Friday, 27 November 2015

Draft Copy Salmon & Sea Trout Regulations 2016

Joe McHugh, T.D., Minister of State at the Department of Communications, Energy and Natural Resources, gives statutory notice of his intention to make the Wild Salmon and Sea Trout Tagging Scheme Regulations, 2015 to provide for the management of the wild salmon and sea trout fishery by Inland Fisheries Ireland from 1st January 2016.
A copy of the draft regulations (S.I. No. xxx of 2015), is open for public inspection at the offices of the Department in Cavan and also at the offices of Inland Fisheries Ireland.

Sunday, 22 November 2015

Bringing Back the Salmon Nets is not the Answer

Sent in by John O'Brien Concerned Angler

Having read the article in the Irish Mirror Online 22-11-2015 I have to disagree with Chairman of Irish Islands Marine Resource Organisation Mr Jerry Early on the ban of salmon fishing 2006 where he states "stocks of salmon have not increased since that time and has demanded the ban be lifted".

Mr Early's statement is very ill informed as salmon numbers did improve after the 2006 ban. If anything our wild salmon should be allowed to continue their safe passage to migrate back up the rivers to spawn without the threat of interception by Salmon nets that have been proven to be highly destructive in their capacity to damage salmon numbers.

http://www.irishmirror.ie/news/irish-news/demand-ban-super-trawlers-irish-6873922

Friday, 6 November 2015

Massive Super Trawler The Margiris 50 miles off Donegal Bay

She's back. Today (Friday 6 November 2015), the second largest fishing boat in the world, Margiris, is fishing just off Donegal Bay. This super trawler was banned from Australia, but now as a European registered fishing vessel, the vessel is permitted to operate in any European waters and can fish in any area and retain on board any fish for which it has a nationally assigned European quota. She is currently fishing 50 miles off Donegal Bay.


More About the Margiris
In 2012, Seafish Tasmania brought the ship (then named the Abel Tasman) to Australia. She was originally authorized to catch a quota of 18,000 tonnes of jack mackerel and redbait along the southern shores of the country. After protests against her use by environmental and fishing industry groups, the Australian government passed legislation prohibiting the trawler from fishing in Australian waters for two years.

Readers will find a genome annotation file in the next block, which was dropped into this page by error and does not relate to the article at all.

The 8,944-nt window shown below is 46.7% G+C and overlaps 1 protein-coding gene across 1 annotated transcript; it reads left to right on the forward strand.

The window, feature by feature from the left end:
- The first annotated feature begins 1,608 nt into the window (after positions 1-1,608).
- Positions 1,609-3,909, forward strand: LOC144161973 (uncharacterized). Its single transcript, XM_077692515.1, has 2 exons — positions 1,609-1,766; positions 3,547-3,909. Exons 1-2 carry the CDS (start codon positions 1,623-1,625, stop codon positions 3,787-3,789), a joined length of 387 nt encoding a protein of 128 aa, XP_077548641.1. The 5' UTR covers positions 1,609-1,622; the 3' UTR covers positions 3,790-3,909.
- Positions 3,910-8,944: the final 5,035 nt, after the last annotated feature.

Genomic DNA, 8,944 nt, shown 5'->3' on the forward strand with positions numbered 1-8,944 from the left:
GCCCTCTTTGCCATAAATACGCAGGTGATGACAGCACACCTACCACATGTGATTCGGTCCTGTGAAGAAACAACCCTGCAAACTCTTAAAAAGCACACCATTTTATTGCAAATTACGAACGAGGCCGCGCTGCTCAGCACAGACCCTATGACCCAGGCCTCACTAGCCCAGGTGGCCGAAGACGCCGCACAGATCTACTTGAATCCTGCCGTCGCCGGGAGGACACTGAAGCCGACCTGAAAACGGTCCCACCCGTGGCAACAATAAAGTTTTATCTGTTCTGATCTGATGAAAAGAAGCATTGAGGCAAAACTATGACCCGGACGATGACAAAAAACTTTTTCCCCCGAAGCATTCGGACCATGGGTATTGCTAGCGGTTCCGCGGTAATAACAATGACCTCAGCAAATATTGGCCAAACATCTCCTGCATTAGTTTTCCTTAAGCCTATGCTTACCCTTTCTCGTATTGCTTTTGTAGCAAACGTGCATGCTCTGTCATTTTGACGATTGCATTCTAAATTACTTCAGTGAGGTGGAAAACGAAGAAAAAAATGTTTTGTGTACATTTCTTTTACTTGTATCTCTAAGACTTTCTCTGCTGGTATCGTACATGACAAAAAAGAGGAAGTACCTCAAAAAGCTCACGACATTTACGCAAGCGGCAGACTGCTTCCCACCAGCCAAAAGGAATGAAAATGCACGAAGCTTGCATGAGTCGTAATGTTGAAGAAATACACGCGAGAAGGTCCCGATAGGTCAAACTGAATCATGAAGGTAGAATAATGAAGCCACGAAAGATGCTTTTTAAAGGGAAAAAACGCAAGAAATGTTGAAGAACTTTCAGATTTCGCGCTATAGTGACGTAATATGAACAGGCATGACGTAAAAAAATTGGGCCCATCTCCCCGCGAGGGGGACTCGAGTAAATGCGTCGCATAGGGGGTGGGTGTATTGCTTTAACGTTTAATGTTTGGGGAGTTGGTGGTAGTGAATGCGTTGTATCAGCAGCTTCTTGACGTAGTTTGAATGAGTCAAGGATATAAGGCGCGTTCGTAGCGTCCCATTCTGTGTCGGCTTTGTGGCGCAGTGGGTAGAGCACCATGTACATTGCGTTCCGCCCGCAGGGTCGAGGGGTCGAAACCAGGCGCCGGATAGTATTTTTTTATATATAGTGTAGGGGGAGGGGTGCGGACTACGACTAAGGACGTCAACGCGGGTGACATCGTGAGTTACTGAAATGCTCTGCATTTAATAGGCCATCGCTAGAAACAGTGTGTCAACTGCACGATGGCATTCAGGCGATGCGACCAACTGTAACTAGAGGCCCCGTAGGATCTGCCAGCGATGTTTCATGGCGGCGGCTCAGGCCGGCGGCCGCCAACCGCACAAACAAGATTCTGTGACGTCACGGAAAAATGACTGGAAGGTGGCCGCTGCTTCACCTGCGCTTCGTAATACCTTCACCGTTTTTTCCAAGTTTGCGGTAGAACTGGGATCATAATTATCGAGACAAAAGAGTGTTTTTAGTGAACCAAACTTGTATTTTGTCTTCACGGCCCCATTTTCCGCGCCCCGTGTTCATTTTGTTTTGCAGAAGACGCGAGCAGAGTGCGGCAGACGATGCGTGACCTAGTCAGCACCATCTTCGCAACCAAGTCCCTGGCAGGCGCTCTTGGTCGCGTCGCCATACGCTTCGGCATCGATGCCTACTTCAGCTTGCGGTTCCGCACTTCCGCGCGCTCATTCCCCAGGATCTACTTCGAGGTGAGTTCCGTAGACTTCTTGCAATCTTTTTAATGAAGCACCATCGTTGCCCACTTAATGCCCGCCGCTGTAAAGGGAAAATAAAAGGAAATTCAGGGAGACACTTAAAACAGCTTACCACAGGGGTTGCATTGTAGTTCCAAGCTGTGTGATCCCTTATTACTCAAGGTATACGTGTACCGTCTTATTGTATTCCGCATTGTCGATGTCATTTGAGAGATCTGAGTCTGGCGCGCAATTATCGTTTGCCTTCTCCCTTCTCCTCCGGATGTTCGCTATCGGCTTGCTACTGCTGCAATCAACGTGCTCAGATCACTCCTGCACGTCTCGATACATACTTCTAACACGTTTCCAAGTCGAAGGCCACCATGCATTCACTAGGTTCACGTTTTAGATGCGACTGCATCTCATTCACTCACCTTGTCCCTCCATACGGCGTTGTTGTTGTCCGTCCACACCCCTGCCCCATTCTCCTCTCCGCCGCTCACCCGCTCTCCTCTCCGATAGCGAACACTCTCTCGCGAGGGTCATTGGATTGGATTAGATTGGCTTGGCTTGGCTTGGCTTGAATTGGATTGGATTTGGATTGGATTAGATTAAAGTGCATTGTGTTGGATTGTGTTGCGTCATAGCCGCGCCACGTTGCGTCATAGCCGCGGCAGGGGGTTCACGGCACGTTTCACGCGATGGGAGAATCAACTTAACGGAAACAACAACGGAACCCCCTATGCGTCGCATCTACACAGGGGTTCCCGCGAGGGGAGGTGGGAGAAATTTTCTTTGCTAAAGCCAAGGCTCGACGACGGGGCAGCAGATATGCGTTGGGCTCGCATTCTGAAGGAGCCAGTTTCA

For this reason, Seafish Tasmania subsequently sold its stake in the vessel to Dutch company Parlevliet & Van der Plas. On March 6, 2013, after six months moored in Australian waters, she left Port Lincoln, having ressumed her original name of Margiris.
After leaving Australian waters, the vessel passed through Cook Strait, New Zealand on March 20, 2013. She was now flagged to Lithuania and owned by Atlantic High Sea Fishing Company.
Margiris arrived in Port of Penco, Chile on April 7, 2013. The vessel did not berth and steamed out of the bay to fish.
The Super Trawler issue was subject to a court challenge in 2014 and an Australian Government scientific report published in late 2014. Before and after this report there was reaffirmation that super trawlers over 130 metres, like Margiris, would not be permitted under Australia's environmental protection law, yet controversy continues in Australia about factory-fishing boats.




Tuesday, 3 November 2015

Men prosecuted for assaulting and obstructing a Fishery Officer on River Aherlow

Men prosecuted for assaulting and obstructing a Fishery Officer on River Aherlow

At a sitting of Fermoy District Court on 16th October 2015, Judge Brian Sheridan prosecuted three men who had pleaded guilty to a number of offences following an incident that occurred on the upper River Aherlow near Anglesborough, Co. Limerick on the 20th November 2014.

On that date, Fishery Officers from Inland Fisheries Ireland (IFI) were undertaking a night time patrol of the river Aherlow during the salmon spawning season. During the investigation, an incident developed which resulted in one Fishery Officer being assaulted and struck with a handle of a shovel. Other Fishery Officers were subjected to threats of violence and abusive language.